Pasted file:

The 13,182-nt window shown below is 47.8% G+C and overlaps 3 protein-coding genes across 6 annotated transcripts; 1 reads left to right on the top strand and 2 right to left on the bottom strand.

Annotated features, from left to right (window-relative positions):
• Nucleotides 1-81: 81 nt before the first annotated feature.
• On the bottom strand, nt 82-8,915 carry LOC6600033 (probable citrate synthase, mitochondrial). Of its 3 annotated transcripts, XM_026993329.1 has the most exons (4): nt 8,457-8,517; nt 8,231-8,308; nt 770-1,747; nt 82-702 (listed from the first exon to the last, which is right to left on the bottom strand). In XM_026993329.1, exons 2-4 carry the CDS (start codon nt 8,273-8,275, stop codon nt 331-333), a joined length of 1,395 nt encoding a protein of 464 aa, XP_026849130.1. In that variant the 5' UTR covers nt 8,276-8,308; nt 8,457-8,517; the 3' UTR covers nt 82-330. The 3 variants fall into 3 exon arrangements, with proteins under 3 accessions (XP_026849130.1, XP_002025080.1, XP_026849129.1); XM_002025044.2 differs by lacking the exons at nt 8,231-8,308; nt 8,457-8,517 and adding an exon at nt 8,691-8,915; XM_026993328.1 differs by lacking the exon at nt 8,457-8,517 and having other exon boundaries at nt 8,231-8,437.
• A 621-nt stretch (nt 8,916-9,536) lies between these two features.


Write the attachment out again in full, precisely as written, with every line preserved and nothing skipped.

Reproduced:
The 13,182-nt window shown below is 47.8% G+C and overlaps 3 protein-coding genes across 6 annotated transcripts; 1 reads left to right on the top strand and 2 right to left on the bottom strand.

Annotated features, from left to right (window-relative positions):
• Nucleotides 1-81: 81 nt before the first annotated feature.
• On the bottom strand, nt 82-8,915 carry LOC6600033 (probable citrate synthase, mitochondrial). Of its 3 annotated transcripts, XM_026993329.1 has the most exons (4): nt 8,457-8,517; nt 8,231-8,308; nt 770-1,747; nt 82-702 (listed from the first exon to the last, which is right to left on the bottom strand). In XM_026993329.1, exons 2-4 carry the CDS (start codon nt 8,273-8,275, stop codon nt 331-333), a joined length of 1,395 nt encoding a protein of 464 aa, XP_026849130.1. In that variant the 5' UTR covers nt 8,276-8,308; nt 8,457-8,517; the 3' UTR covers nt 82-330. The 3 variants fall into 3 exon arrangements, with proteins under 3 accessions (XP_026849130.1, XP_002025080.1, XP_026849129.1); XM_002025044.2 differs by lacking the exons at nt 8,231-8,308; nt 8,457-8,517 and adding an exon at nt 8,691-8,915; XM_026993328.1 differs by lacking the exon at nt 8,457-8,517 and having other exon boundaries at nt 8,231-8,437.
• A 621-nt stretch (nt 8,916-9,536) lies between these two features.